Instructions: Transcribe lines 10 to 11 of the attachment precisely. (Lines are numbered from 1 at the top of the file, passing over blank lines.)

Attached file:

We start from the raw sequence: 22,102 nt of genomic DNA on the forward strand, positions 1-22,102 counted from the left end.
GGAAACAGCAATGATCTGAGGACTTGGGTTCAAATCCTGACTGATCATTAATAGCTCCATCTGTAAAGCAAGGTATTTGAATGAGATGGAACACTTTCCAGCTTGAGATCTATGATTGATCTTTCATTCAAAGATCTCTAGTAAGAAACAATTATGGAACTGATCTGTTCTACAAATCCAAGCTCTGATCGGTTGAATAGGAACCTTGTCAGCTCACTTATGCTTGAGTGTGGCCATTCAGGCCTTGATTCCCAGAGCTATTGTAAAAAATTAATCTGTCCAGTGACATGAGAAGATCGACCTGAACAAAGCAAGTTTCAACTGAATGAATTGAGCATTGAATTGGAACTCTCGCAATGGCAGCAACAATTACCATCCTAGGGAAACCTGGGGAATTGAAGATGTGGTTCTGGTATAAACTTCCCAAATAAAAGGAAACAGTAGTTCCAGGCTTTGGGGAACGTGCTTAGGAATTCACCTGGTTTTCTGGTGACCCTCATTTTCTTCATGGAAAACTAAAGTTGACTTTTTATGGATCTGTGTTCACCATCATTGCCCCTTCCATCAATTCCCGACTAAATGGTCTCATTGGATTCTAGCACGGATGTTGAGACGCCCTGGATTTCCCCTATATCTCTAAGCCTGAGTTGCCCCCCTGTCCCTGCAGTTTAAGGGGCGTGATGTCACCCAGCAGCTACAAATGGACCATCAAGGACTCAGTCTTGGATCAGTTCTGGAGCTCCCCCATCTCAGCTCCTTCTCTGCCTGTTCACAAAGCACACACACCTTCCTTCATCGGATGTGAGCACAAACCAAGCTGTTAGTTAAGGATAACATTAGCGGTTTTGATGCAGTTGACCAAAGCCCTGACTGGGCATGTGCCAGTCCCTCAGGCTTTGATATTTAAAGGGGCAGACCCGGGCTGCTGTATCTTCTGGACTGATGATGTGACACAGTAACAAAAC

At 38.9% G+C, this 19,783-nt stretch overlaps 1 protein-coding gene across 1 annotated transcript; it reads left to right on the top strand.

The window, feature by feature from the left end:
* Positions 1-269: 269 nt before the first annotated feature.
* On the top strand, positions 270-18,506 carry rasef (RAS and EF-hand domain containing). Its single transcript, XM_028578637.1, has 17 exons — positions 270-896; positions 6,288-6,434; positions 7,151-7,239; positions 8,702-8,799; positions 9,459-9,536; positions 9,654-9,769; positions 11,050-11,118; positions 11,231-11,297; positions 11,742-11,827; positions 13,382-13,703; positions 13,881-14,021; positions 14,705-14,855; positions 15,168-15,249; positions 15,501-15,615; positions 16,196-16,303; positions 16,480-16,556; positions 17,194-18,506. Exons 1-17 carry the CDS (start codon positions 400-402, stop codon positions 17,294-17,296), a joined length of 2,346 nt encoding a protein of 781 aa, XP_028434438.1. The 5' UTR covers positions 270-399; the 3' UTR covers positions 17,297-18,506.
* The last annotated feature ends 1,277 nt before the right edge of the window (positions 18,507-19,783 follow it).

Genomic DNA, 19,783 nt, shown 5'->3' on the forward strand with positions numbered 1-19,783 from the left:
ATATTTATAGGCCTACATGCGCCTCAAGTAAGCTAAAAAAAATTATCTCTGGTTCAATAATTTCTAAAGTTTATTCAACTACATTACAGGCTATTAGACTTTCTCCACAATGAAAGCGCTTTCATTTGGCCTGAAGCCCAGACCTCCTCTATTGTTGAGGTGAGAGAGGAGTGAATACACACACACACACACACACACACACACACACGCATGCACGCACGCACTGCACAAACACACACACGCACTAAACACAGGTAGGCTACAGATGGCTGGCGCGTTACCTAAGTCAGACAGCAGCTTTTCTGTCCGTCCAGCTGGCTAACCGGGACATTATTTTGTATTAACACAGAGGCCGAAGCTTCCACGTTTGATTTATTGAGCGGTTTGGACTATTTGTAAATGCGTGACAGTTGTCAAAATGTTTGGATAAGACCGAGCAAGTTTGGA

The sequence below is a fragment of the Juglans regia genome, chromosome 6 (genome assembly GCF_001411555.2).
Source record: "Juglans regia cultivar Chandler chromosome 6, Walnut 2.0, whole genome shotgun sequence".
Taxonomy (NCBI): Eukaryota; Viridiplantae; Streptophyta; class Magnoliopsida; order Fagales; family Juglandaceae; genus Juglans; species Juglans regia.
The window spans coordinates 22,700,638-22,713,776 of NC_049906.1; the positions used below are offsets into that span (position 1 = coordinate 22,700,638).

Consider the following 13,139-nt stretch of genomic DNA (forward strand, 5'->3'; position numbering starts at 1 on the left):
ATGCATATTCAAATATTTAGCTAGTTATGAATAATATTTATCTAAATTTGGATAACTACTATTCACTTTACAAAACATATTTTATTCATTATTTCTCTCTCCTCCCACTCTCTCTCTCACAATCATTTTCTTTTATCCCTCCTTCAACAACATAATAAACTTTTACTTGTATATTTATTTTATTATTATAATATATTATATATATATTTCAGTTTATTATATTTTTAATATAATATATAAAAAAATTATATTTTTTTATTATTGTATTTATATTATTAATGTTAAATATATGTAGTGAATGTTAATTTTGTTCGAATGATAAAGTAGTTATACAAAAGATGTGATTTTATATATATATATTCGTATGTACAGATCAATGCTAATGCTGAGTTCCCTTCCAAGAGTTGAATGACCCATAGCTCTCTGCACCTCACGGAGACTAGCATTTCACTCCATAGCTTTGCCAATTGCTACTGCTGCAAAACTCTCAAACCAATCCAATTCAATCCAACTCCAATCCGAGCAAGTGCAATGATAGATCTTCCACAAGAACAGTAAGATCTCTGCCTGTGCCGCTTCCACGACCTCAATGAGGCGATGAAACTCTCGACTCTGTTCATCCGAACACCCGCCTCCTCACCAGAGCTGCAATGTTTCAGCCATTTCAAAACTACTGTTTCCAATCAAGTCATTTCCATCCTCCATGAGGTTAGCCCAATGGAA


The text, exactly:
The sequence below is a fragment of the Juglans regia genome, chromosome 6 (genome assembly GCF_001411555.2).
Source record: "Juglans regia cultivar Chandler chromosome 6, Walnut 2.0, whole genome shotgun sequence".